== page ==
Challenges of change

Challenges of change

Oct 31, 2023

Challenges of change

by Pawel Brzoska

Innovating DB is hard

Our industry is undergoing massive and fast-paced changes every year: new programming languages, ways to deploy the infrastructure and apps, cloud, serverless, everything-as-a-code, and every second year a massive disruption hits this or other layer of the application stack. There’s one piece however that remains relatively conservative - and that’s our databases.

During our discussions with market experts and practitioners and also looking at our own experiences from building a big data platforms as well as aiding our past clients in managing application performance and reliability, we’ve learned a few interesting observations:

  1. Developers hate to change databases: schema changes, changes to indexing, forget about whole engine swap - sleepless nights and lots of stress guaranteed. 

  2. Tech leaders (CTOs, Chief architects) are afraid of innovation in this realm: as we heard, none of them lost their position due to lack of innovation around databases, but there were quite a few who lost it as a result of a failed DB refactoring that affected end customers.

  3. New DB engines need many years to get solid traction: while there’s quite a few of them that started over the past few years, it is always a very long process.

  4. Classic DB engines stick around despite lack of innovation: can you envision a web browser that doesn't change for years? Or a programming language that retains decade-old libraries? For some reason people are reluctant to change and very often feel locked-in to their incumbent DB that is inferior compared to new offerings on the market.

Popularity of DB engines

Just look at the chart above and compare it to an equivalent for web browsers, programming languages or web server engines

How does it speak about our abilities to make applications better and our customers happier? How well are we as an industry in general, but specifically as every single organization prepared for the upcoming AI boom that has its own requirements regarding how data is stored and accessed?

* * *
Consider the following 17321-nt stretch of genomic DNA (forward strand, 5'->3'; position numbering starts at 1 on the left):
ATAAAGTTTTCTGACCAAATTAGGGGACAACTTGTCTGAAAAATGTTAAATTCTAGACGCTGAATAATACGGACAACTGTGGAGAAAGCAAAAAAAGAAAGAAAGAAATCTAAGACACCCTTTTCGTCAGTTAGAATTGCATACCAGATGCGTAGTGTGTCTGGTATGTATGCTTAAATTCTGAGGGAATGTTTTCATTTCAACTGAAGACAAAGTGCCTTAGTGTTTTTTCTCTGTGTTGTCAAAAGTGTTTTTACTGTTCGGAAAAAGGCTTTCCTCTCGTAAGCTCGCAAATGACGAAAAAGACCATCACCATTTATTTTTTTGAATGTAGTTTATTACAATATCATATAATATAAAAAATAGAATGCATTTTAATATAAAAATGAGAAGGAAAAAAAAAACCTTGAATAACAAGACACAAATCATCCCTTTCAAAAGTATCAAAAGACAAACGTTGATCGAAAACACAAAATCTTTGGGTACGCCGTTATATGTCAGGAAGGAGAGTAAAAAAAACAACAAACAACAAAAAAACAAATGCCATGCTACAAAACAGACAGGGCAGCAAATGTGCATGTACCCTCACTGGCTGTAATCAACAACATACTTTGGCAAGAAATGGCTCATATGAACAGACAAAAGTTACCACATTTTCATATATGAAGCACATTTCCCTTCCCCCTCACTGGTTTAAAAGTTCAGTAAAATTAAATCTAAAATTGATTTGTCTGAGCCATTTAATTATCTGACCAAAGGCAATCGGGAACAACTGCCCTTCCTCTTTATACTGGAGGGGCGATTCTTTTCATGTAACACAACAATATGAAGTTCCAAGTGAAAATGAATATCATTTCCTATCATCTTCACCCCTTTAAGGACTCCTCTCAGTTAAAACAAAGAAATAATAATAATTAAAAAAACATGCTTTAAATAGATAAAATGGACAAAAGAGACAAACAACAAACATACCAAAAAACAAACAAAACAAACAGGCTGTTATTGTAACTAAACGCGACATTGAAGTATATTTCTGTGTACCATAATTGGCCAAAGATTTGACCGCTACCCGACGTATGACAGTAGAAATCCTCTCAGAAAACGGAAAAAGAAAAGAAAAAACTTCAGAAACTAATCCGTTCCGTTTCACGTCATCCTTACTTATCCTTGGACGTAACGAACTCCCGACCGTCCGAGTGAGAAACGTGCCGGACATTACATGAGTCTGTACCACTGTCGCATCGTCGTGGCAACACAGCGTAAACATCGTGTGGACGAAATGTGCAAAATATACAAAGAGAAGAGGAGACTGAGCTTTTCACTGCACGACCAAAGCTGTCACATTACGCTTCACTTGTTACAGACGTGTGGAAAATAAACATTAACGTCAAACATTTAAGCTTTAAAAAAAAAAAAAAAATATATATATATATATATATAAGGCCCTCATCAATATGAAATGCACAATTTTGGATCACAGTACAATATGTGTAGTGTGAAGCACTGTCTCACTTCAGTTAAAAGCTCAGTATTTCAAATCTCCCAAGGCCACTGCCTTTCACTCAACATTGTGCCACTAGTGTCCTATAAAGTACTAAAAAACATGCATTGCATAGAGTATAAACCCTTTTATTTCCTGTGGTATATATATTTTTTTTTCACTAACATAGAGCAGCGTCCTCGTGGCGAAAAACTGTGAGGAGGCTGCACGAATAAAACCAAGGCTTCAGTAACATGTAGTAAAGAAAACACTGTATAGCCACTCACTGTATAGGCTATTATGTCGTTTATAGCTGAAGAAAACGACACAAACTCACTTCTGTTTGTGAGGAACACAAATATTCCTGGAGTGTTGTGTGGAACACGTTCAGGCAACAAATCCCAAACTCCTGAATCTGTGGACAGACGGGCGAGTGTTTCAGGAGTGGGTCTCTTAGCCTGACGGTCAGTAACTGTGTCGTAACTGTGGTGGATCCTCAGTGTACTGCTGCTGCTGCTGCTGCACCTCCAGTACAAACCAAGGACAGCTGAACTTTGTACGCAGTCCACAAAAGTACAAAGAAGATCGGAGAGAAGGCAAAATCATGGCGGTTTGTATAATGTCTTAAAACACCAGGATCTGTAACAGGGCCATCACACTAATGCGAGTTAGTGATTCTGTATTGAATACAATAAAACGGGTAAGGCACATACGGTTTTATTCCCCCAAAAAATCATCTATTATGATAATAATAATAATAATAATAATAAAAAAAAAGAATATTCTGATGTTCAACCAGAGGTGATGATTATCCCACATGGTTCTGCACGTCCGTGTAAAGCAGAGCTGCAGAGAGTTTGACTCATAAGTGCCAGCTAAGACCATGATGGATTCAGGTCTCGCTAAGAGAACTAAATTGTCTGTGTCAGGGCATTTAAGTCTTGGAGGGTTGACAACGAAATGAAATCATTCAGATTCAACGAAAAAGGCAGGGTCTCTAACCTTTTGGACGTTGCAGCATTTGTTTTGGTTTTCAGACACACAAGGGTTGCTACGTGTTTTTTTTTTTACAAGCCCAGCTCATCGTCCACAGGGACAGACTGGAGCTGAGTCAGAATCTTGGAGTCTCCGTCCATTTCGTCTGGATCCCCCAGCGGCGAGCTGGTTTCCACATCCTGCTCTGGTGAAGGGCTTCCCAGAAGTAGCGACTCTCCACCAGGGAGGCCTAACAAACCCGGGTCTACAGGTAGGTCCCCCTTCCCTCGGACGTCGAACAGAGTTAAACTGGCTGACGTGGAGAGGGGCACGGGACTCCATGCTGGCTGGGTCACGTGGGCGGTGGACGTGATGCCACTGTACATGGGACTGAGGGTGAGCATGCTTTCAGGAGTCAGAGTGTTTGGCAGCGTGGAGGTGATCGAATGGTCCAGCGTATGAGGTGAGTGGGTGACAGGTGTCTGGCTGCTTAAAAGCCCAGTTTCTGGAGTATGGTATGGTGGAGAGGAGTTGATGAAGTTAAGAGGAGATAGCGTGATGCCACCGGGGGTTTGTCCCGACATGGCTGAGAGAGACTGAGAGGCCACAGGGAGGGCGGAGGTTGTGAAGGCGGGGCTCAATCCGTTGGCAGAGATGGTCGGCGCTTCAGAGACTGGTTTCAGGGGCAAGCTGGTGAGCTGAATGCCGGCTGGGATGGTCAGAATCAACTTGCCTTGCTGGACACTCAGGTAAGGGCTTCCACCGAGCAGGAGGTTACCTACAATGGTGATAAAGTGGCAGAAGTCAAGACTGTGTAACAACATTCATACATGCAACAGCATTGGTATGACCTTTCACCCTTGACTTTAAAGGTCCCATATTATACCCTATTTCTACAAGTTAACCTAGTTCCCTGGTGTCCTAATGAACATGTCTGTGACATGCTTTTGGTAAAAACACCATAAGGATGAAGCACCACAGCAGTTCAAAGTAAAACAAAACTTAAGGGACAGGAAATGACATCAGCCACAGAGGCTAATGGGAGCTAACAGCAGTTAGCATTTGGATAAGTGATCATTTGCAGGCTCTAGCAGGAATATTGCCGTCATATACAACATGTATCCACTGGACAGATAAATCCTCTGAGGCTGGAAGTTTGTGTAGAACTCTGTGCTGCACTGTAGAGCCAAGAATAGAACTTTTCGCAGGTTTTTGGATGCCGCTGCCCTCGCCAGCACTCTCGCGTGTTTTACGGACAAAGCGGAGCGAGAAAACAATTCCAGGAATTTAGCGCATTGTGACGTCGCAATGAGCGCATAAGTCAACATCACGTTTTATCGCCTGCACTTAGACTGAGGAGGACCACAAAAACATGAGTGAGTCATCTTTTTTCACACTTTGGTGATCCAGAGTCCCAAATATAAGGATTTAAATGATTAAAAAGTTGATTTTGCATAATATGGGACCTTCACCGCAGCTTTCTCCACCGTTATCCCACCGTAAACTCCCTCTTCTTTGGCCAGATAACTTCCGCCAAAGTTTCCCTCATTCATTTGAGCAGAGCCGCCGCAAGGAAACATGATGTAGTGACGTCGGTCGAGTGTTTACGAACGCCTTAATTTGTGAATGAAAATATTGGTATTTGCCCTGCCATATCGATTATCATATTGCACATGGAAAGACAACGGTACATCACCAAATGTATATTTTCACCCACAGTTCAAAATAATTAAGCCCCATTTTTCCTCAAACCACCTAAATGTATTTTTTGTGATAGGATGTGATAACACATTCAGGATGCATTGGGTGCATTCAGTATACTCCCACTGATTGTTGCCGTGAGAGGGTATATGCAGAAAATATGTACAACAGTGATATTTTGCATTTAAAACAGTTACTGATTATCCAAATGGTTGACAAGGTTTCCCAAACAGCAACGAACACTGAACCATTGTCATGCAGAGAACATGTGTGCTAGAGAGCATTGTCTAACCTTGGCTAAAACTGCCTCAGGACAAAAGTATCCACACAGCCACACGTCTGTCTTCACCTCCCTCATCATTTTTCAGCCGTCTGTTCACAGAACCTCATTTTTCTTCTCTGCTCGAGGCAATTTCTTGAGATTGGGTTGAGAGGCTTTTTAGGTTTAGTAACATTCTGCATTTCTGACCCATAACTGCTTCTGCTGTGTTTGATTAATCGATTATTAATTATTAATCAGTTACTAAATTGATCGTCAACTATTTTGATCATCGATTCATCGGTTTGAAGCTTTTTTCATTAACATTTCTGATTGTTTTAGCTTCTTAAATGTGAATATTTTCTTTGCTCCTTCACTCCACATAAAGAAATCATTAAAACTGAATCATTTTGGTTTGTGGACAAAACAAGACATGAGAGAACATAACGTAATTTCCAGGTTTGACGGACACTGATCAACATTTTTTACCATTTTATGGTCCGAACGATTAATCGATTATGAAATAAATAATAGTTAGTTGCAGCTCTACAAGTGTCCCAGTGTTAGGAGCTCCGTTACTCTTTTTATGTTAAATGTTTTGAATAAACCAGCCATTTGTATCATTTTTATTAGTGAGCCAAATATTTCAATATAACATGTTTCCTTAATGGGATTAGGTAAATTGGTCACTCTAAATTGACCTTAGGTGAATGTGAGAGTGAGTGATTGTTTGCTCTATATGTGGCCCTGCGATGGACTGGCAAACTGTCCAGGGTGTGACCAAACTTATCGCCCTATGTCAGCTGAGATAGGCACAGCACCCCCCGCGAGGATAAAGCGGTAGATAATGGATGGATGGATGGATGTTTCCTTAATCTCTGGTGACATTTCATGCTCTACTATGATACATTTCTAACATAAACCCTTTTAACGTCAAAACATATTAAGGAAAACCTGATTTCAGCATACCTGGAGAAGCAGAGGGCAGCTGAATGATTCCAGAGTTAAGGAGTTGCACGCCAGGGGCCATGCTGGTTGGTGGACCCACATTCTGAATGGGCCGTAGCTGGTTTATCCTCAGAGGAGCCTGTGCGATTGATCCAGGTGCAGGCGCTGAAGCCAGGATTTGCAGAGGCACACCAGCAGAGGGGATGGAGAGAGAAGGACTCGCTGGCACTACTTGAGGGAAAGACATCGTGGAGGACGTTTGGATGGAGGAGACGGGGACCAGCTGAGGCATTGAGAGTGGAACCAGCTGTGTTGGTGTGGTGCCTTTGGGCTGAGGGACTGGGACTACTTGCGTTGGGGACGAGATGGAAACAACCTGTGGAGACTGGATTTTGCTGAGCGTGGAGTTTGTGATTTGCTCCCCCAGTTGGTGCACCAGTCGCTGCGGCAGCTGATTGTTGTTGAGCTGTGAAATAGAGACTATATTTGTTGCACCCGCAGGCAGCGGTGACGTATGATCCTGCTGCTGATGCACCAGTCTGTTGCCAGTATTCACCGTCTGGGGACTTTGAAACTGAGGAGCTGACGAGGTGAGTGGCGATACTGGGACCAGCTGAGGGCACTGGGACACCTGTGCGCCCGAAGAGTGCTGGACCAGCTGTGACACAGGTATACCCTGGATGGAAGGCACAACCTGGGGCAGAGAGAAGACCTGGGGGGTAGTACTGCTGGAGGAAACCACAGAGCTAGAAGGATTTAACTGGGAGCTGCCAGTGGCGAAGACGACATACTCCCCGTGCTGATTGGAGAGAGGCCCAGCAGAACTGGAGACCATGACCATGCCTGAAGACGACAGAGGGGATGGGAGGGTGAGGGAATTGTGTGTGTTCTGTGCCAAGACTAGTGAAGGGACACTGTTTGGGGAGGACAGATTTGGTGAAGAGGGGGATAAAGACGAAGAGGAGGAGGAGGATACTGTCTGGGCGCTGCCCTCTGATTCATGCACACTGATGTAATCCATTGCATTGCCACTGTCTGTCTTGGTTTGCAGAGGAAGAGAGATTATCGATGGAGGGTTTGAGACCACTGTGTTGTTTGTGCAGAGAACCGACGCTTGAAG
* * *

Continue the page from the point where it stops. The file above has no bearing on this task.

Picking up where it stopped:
Challenges of change

That doesn't mean people don’t change DBs at all. But it is always hard and painful, unless you are still a small company either in terms of data stored or complexity of the application architecture and teams. With enough critical mass, this sooner or later becomes a ticking bomb. If you are a CTO and want your applications to run on the best and most modern DB platform, or maybe because you are being pressed by your CFO for budget and maybe also having problems expanding your team because nobody wants to work with legacy tacks, how do you convince ALL your teams (and internal customers) to re-write ALL their queries at once? Who’s going to test it and ensure everything is going to work after the switch? 

This is hard. People sometimes spend years preparing for this moment and quite often have to go back because something was not ready or failed to work. How many times can you do the roll-back before your credibility as CTO is gone?

New needs ahead…

The proliferation of generative AI-driven applications has all the hallmarks of something that could become a massive disruption to how we do things every day, comparable only to the inventions of the World Wide Web or social networking. Many companies are already implementing AI-driven functionality in their apps, and almost everyone is looking into the topic to understand how to ride this new wave to benefit their customers.

One of the most important things these people learn is that AI, as great as it sounds, among many other challenges, also requires a very specific approach to storing and analyzing data. Very few existing classic databases are immediately prepared to handle this task; very often, a dedicated database platform is required to be successful in this area.

That means the need for innovation in the DB realm will be (or already is) bigger than ever before. The amount of changes, experimentation, and quick iterations without risking existing business will be crucial for those who want to achieve satisfactory results faster than the competition.

I’ll leave you, dear reader, with these thoughts to contemplate on the problem. If you navigate to the same conclusions as the vast majority of experts we talked to, you will enjoy the following blogs a lot! Till then…